Statistics find textbook costs are up

by Lacey Crisp

The excitement of a new semester can turn into a disappointment when students go to the bookstore to get course materials.

That’s because textbook prices have increased in the last year, according to National Association of College Stores statistics released last week.

Laura Nakoneczny, director of public relations for the association, said textbook prices often keep students from buying textbooks at all.

“Fifty-seven percent of students don’t buy all of their required course materials, which is alarming,” Nakoneczny said. “Students are potentially jeopardizing their education because of the cost of books.”

The statistics also detail where money paid for textbooks goes. On average, 22 percent of the sales of textbooks go to the bookstore, and approximately 78 percent go to the publisher.

Where the money goes has also changed in the last year, Nakoneczny said.

“The publishers’ cut have gone up a few tenths of a cent, and the bookstores’ have actually come down a little bit,” Nakoneczny said.

She said the association is concerned about textbook prices and students’ ability to pay for them. Students can save money by buying used books, she said.

But used books are not always available, she said. If a new edition comes out, bookstores don’t buy back the old editions.

To lessen the financial impact on students’, some professors are using course packets instead of textbooks, she said.

“In political science, you see a lot more course packets, because the material is dated by the time the book comes out,” Nakoneczny said.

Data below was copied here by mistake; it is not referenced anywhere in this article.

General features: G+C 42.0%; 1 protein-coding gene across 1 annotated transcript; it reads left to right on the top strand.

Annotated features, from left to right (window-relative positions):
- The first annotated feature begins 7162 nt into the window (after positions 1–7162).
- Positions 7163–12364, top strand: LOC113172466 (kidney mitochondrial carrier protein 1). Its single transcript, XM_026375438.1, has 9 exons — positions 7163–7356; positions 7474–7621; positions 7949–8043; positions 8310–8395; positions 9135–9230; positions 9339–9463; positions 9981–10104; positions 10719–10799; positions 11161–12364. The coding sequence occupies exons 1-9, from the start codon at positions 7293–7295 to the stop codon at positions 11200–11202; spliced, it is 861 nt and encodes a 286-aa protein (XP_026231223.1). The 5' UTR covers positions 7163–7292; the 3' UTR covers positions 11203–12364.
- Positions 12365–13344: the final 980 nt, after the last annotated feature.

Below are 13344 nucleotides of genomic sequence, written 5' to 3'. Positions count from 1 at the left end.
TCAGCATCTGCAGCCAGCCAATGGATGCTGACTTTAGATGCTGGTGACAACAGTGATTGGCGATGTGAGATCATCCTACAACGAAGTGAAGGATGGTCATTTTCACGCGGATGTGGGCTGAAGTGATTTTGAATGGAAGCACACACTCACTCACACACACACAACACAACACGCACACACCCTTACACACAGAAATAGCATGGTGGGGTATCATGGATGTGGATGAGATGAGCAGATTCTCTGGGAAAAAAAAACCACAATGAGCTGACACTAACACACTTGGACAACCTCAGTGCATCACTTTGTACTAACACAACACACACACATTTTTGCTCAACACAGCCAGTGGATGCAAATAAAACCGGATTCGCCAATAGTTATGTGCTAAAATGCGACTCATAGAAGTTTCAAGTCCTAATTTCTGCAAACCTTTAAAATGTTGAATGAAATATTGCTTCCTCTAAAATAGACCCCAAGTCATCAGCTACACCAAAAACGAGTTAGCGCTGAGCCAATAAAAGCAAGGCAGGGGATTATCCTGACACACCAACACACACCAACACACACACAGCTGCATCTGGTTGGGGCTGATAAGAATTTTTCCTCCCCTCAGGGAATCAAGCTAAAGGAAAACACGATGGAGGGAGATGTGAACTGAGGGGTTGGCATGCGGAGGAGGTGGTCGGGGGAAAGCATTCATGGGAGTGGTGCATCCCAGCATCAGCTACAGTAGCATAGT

University political science professor Wendy Rahn said new editions come out more quickly than they used to.

“It is hard not to use the new editions when political science changes so often,” she said.

She said textbooks are now offering a lot of “bells and whistles.”

“The more expensive books contain the supplemental things like CDs” Rahn said. “Publishers hope that more people choose the high-priced textbooks that contain the extra stuff.”

Bob Crabb, director of the University Bookstores, said he has seen publishers producing more new editions of textbooks in the last few years.

“Sometimes, it’s legitimate, where new research or information is added to the books,” Crabb said. “A lot of times, it’s not legitimate, it’s just window dressing to the book that is not material, and yet it results in used books not being available to students.”

Crabb said the bookstores keep 25 percent of the money from textbooks, and the other 75 percent go to the publisher.

“There’s a lot of electronic material in the books nowadays,” Crabb said. “Books will come with a CD or DVD, and that adds to the package cost.”

Crabb said that despite the increase in prices, the bookstore is not seeing the extra money.

“The break between the college store and the publisher has remained at the same percentage,” Crabb said.

He said bookstores do not make much money from selling textbooks, which is why stores sell goods, such as clothing, to make a profit.

Rahn said professors understand the high book costs but have to consider educational value.

“Professors are trying to use the Internet and put course material on it to make it cheaper for students,” Rahn said.

She said textbooks exist where there is a market. Because many students take introductory courses, there are many textbooks available for those courses.

“For some courses, like introductory classes, there are textbooks out there that compete for classes to use them,” Rahn said.

Rahn compared the textbook industry with the pharmaceutical industry.

“Publishers encourage professors to use certain books the same way drug companies push certain pills on doctors,” Rahn said.